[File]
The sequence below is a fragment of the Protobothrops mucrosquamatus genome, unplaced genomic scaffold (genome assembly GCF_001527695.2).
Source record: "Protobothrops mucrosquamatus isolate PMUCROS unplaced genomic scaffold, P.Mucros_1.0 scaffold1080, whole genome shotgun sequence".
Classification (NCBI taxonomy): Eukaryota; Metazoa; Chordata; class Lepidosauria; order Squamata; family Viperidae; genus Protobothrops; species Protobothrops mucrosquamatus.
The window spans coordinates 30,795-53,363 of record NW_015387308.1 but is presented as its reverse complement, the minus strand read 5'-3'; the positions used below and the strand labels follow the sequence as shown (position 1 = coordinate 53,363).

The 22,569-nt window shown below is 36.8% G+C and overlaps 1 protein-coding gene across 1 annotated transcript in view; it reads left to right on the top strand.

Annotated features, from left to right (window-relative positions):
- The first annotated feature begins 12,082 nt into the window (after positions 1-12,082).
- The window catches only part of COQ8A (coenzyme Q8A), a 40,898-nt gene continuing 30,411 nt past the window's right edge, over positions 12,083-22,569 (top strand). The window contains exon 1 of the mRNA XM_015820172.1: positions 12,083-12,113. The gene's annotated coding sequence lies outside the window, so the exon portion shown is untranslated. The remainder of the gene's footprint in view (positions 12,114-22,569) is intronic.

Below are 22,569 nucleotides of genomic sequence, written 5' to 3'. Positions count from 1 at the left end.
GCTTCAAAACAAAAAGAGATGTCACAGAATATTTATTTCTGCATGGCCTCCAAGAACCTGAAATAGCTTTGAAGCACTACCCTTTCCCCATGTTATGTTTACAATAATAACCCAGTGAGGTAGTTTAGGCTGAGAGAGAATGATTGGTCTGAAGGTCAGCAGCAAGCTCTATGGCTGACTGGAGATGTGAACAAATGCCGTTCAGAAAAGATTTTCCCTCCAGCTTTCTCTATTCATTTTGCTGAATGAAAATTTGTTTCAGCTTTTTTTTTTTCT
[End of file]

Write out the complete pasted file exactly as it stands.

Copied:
The sequence below is a fragment of the Protobothrops mucrosquamatus genome, unplaced genomic scaffold (genome assembly GCF_001527695.2).
Source record: "Protobothrops mucrosquamatus isolate PMUCROS unplaced genomic scaffold, P.Mucros_1.0 scaffold1080, whole genome shotgun sequence".
Classification (NCBI taxonomy): Eukaryota; Metazoa; Chordata; class Lepidosauria; order Squamata; family Viperidae; genus Protobothrops; species Protobothrops mucrosquamatus.
The window spans coordinates 30,795-53,363 of record NW_015387308.1 but is presented as its reverse complement, the minus strand read 5'-3'; the positions used below and the strand labels follow the sequence as shown (position 1 = coordinate 53,363).

The 22,569-nt window shown below is 36.8% G+C and overlaps 1 protein-coding gene across 1 annotated transcript in view; it reads left to right on the top strand.

Annotated features, from left to right (window-relative positions):
- The first annotated feature begins 12,082 nt into the window (after positions 1-12,082).
- The window catches only part of COQ8A (coenzyme Q8A), a 40,898-nt gene continuing 30,411 nt past the window's right edge, over positions 12,083-22,569 (top strand). The window contains exon 1 of the mRNA XM_015820172.1: positions 12,083-12,113. The gene's annotated coding sequence lies outside the window, so the exon portion shown is untranslated. The remainder of the gene's footprint in view (positions 12,114-22,569) is intronic.

Below are 22,569 nucleotides of genomic sequence, written 5' to 3'. Positions count from 1 at the left end.
GCTTCAAAACAAAAAGAGATGTCACAGAATATTTATTTCTGCATGGCCTCCAAGAACCTGAAATAGCTTTGAAGCACTACCCTTTCCCCATGTTATGTTTACAATAATAACCCAGTGAGGTAGTTTAGGCTGAGAGAGAATGATTGGTCTGAAGGTCAGCAGCAAGCTCTATGGCTGACTGGAGATGTGAACAAATGCCGTTCAGAAAAGATTTTCCCTCCAGCTTTCTCTATTCATTTTGCTGAATGAAAATTTGTTTCAGCTTTTTTTTTTTCT